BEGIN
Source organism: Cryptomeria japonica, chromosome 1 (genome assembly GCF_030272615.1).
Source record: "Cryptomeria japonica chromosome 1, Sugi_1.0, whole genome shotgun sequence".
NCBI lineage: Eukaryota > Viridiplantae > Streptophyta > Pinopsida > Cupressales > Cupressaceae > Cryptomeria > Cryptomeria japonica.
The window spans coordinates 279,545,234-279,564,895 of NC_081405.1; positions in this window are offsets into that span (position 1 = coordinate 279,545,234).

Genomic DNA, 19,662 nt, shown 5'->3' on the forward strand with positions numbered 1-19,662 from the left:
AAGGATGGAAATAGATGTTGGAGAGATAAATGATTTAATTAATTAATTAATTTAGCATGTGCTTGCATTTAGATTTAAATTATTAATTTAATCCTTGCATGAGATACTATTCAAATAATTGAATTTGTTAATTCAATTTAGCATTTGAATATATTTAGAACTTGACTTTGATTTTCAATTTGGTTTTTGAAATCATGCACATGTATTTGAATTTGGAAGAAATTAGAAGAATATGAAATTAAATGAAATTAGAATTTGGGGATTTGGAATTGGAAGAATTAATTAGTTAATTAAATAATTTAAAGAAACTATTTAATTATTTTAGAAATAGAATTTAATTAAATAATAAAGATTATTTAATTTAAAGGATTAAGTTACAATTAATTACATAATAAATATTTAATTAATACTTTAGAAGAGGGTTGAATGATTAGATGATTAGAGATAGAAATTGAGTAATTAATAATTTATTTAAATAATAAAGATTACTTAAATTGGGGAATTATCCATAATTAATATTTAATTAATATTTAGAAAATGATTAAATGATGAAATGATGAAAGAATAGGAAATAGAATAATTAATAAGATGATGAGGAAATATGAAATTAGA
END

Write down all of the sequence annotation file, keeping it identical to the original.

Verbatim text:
Source organism: Cryptomeria japonica, chromosome 1 (genome assembly GCF_030272615.1).
Source record: "Cryptomeria japonica chromosome 1, Sugi_1.0, whole genome shotgun sequence".
NCBI lineage: Eukaryota > Viridiplantae > Streptophyta > Pinopsida > Cupressales > Cupressaceae > Cryptomeria > Cryptomeria japonica.
The window spans coordinates 279,545,234-279,564,895 of NC_081405.1; positions in this window are offsets into that span (position 1 = coordinate 279,545,234).

Genomic DNA, 19,662 nt, shown 5'->3' on the forward strand with positions numbered 1-19,662 from the left:
AAGGATGGAAATAGATGTTGGAGAGATAAATGATTTAATTAATTAATTAATTTAGCATGTGCTTGCATTTAGATTTAAATTATTAATTTAATCCTTGCATGAGATACTATTCAAATAATTGAATTTGTTAATTCAATTTAGCATTTGAATATATTTAGAACTTGACTTTGATTTTCAATTTGGTTTTTGAAATCATGCACATGTATTTGAATTTGGAAGAAATTAGAAGAATATGAAATTAAATGAAATTAGAATTTGGGGATTTGGAATTGGAAGAATTAATTAGTTAATTAAATAATTTAAAGAAACTATTTAATTATTTTAGAAATAGAATTTAATTAAATAATAAAGATTATTTAATTTAAAGGATTAAGTTACAATTAATTACATAATAAATATTTAATTAATACTTTAGAAGAGGGTTGAATGATTAGATGATTAGAGATAGAAATTGAGTAATTAATAATTTATTTAAATAATAAAGATTACTTAAATTGGGGAATTATCCATAATTAATATTTAATTAATATTTAGAAAATGATTAAATGATGAAATGATGAAAGAATAGGAAATAGAATAATTAATAAGATGATGAGGAAATATGAAATTAGA